Got some information today on DC and FL laws vis-a-vis extermination (whose responsibility it is to pay does depend on locality in the US). I added this to our FAQ for tenants, but I am also putting it here, so people can see the update, especially because DC’s laws are different from those we’re seeing elsewhere, and I think they may pose a real problem for those with bed bugs, and their landlords.
I took the following information off of a Washington Post real estate advice column. It appears that in D.C., the landlord’s liability depends on whether only one apartment is infested or not. According to Sara Gebhardt’s column in the Washington Post (3/2/2007), in which she responded to a Washington DC tenant whose landlord was refusing to pay for bed bug treatment,
Your landlord has an obligation to manage the infestation if your unit is not the only one infested. Talk to your neighbors and find out if they have bedbugs, too. Chances are they do, as those critters generally launch large-scale attacks on apartment buildings.
According to Section 805 of the District’s housing code, landlords have to do their part to keep out vermin and rodents. Part 805.3 of the law states, “If an infestation of a single habitation is caused by failure of the owner or licensee to maintain a residential building in a rodent-proof or reasonably insect-proof condition, the exterminating shall be done by the owner or licensee.” (By “owner or licensee” the law means what most people would call a landlord.)
Additionally, Section 805.5 holds, “The extermination of vermin and rodents shall be done by the owner or licensee whenever infestation exists in two (2) or more of the habitations in two-family or multiple dwellings.”
She adds later,
Any evidence you can dig up that your neighbors also have bedbugs will help persuade your landlord to deal with the extermination. At the very least, if he does not respond, it will serve as a substantial basis for filing a complaint with the local housing office.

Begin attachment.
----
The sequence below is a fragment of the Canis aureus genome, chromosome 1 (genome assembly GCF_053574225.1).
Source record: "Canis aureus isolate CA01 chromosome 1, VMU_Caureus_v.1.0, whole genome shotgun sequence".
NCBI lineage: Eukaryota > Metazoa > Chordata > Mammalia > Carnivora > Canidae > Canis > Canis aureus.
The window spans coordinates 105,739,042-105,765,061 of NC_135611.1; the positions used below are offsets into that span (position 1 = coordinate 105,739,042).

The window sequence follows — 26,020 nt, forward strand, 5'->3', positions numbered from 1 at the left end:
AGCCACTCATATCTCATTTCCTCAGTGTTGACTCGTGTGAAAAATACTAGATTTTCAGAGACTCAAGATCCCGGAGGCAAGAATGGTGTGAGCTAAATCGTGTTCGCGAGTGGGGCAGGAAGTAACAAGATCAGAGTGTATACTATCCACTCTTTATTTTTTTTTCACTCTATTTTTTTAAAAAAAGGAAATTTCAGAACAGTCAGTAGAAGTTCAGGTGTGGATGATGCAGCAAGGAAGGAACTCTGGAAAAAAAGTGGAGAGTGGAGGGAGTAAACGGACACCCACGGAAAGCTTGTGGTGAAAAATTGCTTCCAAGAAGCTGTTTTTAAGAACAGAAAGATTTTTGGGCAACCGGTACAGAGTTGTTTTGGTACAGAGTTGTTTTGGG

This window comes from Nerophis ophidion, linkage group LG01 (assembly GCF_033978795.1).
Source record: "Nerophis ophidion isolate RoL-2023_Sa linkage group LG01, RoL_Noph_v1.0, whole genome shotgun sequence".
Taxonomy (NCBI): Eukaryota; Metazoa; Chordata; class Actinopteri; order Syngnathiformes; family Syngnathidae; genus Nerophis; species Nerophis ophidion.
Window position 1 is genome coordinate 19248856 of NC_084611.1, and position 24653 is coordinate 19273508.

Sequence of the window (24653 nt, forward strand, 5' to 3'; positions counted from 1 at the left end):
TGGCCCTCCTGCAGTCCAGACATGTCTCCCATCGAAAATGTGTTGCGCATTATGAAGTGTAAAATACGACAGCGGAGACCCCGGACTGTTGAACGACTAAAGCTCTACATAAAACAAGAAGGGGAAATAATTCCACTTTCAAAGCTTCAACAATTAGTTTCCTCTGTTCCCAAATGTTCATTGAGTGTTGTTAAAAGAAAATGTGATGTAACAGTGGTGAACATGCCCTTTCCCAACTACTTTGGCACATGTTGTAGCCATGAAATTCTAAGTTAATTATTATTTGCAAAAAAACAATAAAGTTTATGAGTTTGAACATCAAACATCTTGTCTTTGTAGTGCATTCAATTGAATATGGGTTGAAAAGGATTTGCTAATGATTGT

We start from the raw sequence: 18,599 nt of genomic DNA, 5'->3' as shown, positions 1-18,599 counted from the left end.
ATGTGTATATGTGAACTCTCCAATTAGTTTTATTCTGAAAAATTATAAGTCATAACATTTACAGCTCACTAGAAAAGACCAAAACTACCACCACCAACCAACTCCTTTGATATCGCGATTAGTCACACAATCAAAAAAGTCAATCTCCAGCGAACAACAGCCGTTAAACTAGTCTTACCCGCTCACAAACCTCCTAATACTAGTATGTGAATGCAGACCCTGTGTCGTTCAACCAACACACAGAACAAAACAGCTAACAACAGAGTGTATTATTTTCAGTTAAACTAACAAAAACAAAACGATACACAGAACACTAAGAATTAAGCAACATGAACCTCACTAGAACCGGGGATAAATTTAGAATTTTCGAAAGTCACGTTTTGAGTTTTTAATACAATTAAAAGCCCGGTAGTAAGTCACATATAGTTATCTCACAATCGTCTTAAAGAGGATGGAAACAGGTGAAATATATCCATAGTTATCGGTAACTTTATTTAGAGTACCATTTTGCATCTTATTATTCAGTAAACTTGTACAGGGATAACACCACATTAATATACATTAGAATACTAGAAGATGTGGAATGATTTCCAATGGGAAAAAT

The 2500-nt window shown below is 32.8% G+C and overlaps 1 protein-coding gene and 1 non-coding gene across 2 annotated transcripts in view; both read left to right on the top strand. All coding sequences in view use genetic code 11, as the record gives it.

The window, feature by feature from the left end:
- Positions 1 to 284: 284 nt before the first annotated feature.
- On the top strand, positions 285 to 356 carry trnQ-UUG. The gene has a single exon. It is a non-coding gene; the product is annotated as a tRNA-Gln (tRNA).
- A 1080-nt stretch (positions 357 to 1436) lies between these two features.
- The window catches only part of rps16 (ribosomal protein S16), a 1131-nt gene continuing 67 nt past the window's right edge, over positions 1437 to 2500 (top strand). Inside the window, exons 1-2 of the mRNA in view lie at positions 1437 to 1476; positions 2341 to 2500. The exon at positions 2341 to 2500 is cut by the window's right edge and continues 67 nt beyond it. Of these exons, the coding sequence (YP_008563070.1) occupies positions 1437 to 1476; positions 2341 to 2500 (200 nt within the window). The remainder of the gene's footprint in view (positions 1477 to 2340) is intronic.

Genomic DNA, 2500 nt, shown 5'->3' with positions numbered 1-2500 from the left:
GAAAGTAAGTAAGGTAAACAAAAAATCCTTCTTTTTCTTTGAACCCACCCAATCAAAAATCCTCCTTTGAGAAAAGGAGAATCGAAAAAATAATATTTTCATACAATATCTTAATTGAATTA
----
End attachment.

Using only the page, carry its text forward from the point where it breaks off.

A wee editorial on the Washington DC housing code: this does not seem like a good system, where bed bugs are concerned. Perhaps it saves landlords money in rare cases. But many tenants who can’t or won’t spend money on PCOs may put up with bed bugs until they spread to others and the landlord becomes liable. This will harm landlords, who will pay to treat multiple units, and tenants, who will live longer with bed bugs (or, in the case of neighbors, get bed bugs). Not sure when this section of the code was written, but it doesn’t seem like a good policy where bed bugs are concerned, because they are so tricky and costly to eliminate, and because they spread so easily.
After I wrote this post, I got a tip from a reader to information on Florida’s laws, which is more in line with those in other jurisdictions we’ve got information on so far:
General Landlord Duties (Florida)
Landlords are required to deliver possession of the rental property to the renter when the lease period begins. Failure to do so may entitle the renter to sue for damages. A landlord must ensure that residential property is habitable. This includes complying with all building, housing and health codes. Roofs, windows, screens, doors, floors, steps, porches, walls and other structural elements must be kept in good repair. Certain pests (e.g., rats, mice, roaches, ants, bedbugs) must be exterminated, common areas kept clean, garbage removed, heat made available in the winter, as well as heated, running water throughout the year. Landlords requiring access to a tenant’s residence for repairs must give the tenant reasonable notice, which is defined as at least 12 hours prior to entry. If a landlord fails to keep up with required repairs, a tenant should give the landlord written notice of the noncompliance. If the landlord fails to make the repairs within seven days of receiving notice, the tenant has the right to terminate the lease.
(Editor’s note: I’m not sure how those terms translate when pests are involved.)
We now have the following laws covered in our FAQ for tenants: Florida, New York City, NY State, Boston, MA, the District of Columbia, San Francisco, CA, and Vancouver, BC. If you are aware of the laws in your locality, anywhere on earth, please drop a comment below, preferably with a link to a source online where they can read more. You can often find this information on city housing websites or tenants’ rights websites from your area. If everyone looks for their local info and sends it in, we’ll have a wonderful FAQ for tenants.
Thanks for helping improve the FAQs!